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June 17, 2024

When Fairy Tales Come Alive 06

By Lydia Manx

"Delilah, avoid all contact with Ruby and come back as soon as you take care of the trolls. I can replace her." His implication was that I wasn't like her and as easily substituted. It was true, but he made it more of a slam than a compliment. I don't think he fully approved of my kind any more than Ruby's sort. Arch was of the opinion he was the perfect creature. I didn't bother to try to change his mind. Silk purse out of sow's ear and all -- he was truly a pig at times.

"What about Sam?" I was compelled to ask.

"Nothing for you to worry about. He'll turn up, I imagine. Send me your report once you get rid of that troll situation." He made it sound distasteful and a minor distraction to his busy life. "I know there is an outbreak between the worlds, and activity and sightings of fairies and trolls seem to be making the rounds. We've sent an agent to investigate." He quickly hung up, leaving me with an ear ache from pressing my phone tightly to my face and a slight headache.

I left the bedroom oddly disturbed by the call. Sam was missing and Arch was now my supervisor. I didn't recall stepping on a crack much less breaking a mirror but I felt like I'd broken open some hard core curse. Ruby was hovering a few feet from the doorway making me wonder if she'd been eavesdropping on my call.

"You need a ride to the police station?" Ruby pretended she wasn't concerned while being helpful, confirming that she had in fact been listening by the door to my call.

"I don't meet up with them until after seven tonight. I was going to call for a rental car. Enterprise still picks folks up according to their commercials." I flashed her a grin.

She smiled back and said, "No need. I'll loan you mine. But if it'd make you feel better I could tag along."

It was a nice offer but there was no way I'd take her up on it. I rarely used partners with my troll hunting. They were just liabilities or victims. Either way with the vampire blood tagging her for detection by any stray vamps in this town I wasn't going to risk it. Vermilion Dynasty didn't have any alliances in San Diego and Ruby wasn't a vampire but just a blood bound fool. I resisted shaking my head. I thanked her for the offer of help and accepted the use of her car. It'd make it easier for me, and keep her from following without being bitchy about it. I didn't know how the vampire blood still inside her would make her react.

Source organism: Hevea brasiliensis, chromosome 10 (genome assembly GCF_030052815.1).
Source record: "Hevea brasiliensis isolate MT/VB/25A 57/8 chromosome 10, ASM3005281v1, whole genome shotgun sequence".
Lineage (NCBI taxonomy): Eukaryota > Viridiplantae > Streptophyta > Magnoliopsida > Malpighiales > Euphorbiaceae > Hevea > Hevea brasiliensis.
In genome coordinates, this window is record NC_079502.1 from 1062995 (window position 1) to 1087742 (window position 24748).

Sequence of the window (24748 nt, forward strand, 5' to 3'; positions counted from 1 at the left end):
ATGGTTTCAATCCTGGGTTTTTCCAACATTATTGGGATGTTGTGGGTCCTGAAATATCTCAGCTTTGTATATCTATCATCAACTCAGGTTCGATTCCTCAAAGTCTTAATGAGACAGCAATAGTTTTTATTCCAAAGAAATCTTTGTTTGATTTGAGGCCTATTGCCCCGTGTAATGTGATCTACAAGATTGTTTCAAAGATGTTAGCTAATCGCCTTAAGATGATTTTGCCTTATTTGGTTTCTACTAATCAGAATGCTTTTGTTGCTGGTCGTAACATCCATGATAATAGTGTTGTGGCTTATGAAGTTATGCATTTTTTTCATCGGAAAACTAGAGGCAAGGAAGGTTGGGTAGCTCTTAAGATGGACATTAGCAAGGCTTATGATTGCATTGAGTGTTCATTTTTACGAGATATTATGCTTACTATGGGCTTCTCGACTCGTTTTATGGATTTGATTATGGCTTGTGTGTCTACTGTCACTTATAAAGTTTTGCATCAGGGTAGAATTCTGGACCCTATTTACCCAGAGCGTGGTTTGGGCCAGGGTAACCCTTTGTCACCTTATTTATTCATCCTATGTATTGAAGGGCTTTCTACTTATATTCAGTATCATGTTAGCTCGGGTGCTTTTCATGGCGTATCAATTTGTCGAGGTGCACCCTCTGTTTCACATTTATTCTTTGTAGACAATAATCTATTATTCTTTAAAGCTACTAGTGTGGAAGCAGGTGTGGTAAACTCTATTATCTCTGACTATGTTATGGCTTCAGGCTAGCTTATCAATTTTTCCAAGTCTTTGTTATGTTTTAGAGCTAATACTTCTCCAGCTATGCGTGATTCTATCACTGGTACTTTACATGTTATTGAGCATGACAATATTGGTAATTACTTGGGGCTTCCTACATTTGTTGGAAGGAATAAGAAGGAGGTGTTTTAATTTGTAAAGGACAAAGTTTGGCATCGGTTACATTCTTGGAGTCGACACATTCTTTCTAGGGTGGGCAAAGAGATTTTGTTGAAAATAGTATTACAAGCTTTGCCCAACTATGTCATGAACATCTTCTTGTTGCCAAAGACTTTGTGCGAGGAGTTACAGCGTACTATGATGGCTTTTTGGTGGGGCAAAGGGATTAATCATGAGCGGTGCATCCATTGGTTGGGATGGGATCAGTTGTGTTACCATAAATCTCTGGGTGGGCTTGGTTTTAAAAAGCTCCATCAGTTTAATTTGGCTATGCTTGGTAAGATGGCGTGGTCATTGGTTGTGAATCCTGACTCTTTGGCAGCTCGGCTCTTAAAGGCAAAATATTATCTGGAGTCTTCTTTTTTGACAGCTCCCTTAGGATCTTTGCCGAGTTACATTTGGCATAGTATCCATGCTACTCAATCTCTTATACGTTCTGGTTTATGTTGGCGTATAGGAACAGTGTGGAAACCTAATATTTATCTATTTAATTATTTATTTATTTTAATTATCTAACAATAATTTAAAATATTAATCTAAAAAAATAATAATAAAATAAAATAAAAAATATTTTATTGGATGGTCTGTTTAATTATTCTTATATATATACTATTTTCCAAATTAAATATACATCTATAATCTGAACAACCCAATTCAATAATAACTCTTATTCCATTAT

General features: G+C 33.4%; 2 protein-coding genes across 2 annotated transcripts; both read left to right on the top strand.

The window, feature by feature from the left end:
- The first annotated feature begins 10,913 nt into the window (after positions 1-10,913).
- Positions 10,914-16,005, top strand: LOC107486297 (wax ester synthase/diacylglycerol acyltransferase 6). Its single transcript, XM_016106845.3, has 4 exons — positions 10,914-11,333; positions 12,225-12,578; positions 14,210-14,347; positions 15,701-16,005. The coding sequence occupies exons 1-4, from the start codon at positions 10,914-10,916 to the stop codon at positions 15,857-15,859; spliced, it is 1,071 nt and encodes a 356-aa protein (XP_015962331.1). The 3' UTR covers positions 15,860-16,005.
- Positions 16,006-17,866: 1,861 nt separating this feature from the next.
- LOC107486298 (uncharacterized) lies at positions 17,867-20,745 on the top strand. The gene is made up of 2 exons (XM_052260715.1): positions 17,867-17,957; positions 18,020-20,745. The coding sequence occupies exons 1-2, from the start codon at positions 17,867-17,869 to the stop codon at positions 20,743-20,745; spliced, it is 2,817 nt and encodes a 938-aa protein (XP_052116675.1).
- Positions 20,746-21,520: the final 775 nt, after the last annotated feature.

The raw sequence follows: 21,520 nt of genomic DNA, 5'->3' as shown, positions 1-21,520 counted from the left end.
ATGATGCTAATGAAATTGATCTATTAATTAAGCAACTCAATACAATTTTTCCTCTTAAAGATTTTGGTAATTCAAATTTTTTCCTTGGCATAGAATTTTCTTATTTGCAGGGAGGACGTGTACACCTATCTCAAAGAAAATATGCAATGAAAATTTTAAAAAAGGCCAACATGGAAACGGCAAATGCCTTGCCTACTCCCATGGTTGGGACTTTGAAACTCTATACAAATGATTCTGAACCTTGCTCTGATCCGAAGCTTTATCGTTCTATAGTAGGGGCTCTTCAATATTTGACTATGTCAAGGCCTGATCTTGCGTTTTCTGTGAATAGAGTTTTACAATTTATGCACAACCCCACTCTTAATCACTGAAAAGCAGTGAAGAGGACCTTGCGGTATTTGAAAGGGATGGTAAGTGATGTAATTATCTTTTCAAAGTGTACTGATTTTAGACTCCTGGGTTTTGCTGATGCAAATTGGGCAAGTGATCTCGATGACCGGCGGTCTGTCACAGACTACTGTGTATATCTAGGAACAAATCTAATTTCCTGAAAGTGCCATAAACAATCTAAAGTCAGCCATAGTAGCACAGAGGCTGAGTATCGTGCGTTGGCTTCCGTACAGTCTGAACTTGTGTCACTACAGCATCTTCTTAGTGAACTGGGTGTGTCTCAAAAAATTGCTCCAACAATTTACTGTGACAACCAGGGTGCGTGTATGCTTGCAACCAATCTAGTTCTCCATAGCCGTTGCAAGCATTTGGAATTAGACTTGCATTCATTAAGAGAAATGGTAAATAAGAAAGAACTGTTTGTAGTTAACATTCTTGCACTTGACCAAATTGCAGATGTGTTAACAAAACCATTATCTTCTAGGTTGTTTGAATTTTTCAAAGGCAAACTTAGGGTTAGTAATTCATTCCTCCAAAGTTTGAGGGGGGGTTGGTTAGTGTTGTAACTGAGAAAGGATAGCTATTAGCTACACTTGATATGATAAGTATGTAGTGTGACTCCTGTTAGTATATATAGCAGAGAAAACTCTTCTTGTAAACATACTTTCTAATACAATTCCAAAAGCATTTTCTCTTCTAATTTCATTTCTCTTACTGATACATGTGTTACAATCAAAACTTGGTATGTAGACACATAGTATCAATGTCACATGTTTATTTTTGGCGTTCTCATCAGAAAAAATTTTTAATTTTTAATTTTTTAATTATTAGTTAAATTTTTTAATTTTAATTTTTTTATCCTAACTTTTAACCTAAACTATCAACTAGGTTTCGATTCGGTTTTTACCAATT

So we spent the rest of the late afternoon time we had speaking of inconsequential things and she filled me in on her corner of the world and the associated gossip. Her stories were laced with humor and her trademark wit. I couldn't find anything 'off' about her except for the part of her glowing pink. That was not normal.

At six-thirty I called the phone number Sam had given me the night before, and eventually I was connected with the proper desk and got directions along with the location of a place to park in the downtown area. I thanked Ruby for the car and headed out slowly. The freeway was nearly at a crawl the entire trip to the downtown area. I would have assumed people would have been heading away from the city that late, but that wasn't true. The downtown area had picked up some lavish condos and upscale dwellings during their construction of the stadium. The local baseball team had the state of the art field complete with jumbotron screens and the park within the park -- a green grass area where fans could picnic while watching baseball games. I wasn't a fan of baseball and didn't know if their team was winning or losing but I was pretty sure the traffic wasn't related to the baseball games. It was fall and I knew that at least meant it was football season. I stopped at a light and glanced around the urban landscape.

I observed all the normal signs of the local urban youths -- spray-painted words on sides of buildings and windows. Of course all of it was punctuated by kids hanging out with their pants hanging off their asses and pouting, looking sullen not scary -- typical of most the cities landscapes except here and there I noticed they actually smiled. I think it was hard to maintain a tough gangster façade with the sun shining and pristine blue skies. The area before the police station wasn't as pretty as the gangster-painted houses but it was definitely a cop shop. I'd noticed that the cars by the houses were worn as well as the buildings next to them. The police station was the usual government cinder block structure and surrounded by bars of wrought iron on windows, and the liquid-dispensing kind for the cops and the criminals.

It took me a few minutes to explain what I needed and the desk sergeant seemed skeptical at best. I think he wasn't very pleased to see me; that usually meant that my reputation had again preceded me. The local cops ended up calling us when everything went south in a hurry and they didn't know what to do. Typically it was some young cop who was still starry-eyed and willing to think he did more than act as the humans' garbage collectors. Going to pick up the pieces, clean up the mess and let everyone have the illusion that the thin blue line was some sort of protection from the things that went bump in the night. When things went thump in the night they started reaching for the 'what ifs' and the psychics. We showed up after the psychics. And I was nearly always was snuck in after hours or through a back door -- I rarely ended up going in during normal business hours.